Publicity surrounding the implementation of patient decision support interventions (DESIs) traditionally focuses on two areas of improvement: helping patients make better decisions AND lowering health care spending. The use of patient decision support interventions as a means to generate health care savings has been widely advocated, but the extent and quality of evidence is unclear.
A systematic review found that the evidence for savings was not as broad or deep as suspected. In addition, an examination of the quality of the economic analyses in the studies was performed. Not surprisingly for a young field, the quality has room for improvement. An assessment of the risk of bias in each study found a moderate to high risk across the studies that found savings.
Led by Thom Walsh, a post-doctoral fellow at the Dartmouth Center for Health Care Delivery Science, the team included Paul James Barr and Rachel Thompson, also postdoctoral fellows at the Dartmouth Center for Health Care Delivery Science, Elissa Ozanne, associate professor at the Dartmouth Institute for Health Policy & Clinical Practice, Ciaran O'Neill, professor at the School of Business and Economics, National University of Ireland, and Glyn Elwyn, professor at both the Dartmouth Center for Health Care Delivery Science and the Dartmouth Institute for Health Policy & Clinical Practice.
Their objective was to perform a detailed systematic review of a wide range of studies to assess DESIs' potential to generate savings, given a concern that premature or unrealistic expectations could jeopardize wider implementation and lead to the loss of the already proven benefits. The ethical imperative to inform patients is, in the authors' views, paramount. Although there is good evidence to show that patients tend to choose more conservative approaches when they become better informed, there is insufficient evidence, as yet, to be confident that the implementation of patient decision support interventions leads to system-wide savings.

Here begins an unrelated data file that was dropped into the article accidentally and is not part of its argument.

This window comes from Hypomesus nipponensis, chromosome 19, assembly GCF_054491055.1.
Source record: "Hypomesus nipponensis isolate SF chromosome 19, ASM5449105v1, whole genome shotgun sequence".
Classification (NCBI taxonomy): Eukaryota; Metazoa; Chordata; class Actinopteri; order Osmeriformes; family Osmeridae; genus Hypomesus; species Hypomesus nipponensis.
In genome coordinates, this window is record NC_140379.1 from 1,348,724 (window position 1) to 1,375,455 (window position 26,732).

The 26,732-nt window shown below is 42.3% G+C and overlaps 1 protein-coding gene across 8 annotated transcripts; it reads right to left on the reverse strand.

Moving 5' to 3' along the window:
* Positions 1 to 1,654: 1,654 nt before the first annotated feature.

After reviewing 1,508 citations, seven studies with eight analyses were included in the analysis. Of these seven studies, four analyses predict system-wide savings, with two analyses from the same study. The predicted savings range from US $8 to $3,068 per patient. Larger savings accompanied reductions in treatment utilization rates. The impact on utilization rates, overall though, was mixed. Authors used heterogeneous methods to allocate costs and calculate savings.
Dr. Walsh said, "Our review tells us the ability for decision support to lead to savings is still undetermined. There are many other reasons for the use of decision support. We are concerned the benefits could be lost if promises of savings are unfulfilled."
|Contact: Glyn Elwyn|
The Geisel School of Medicine at Dartmouth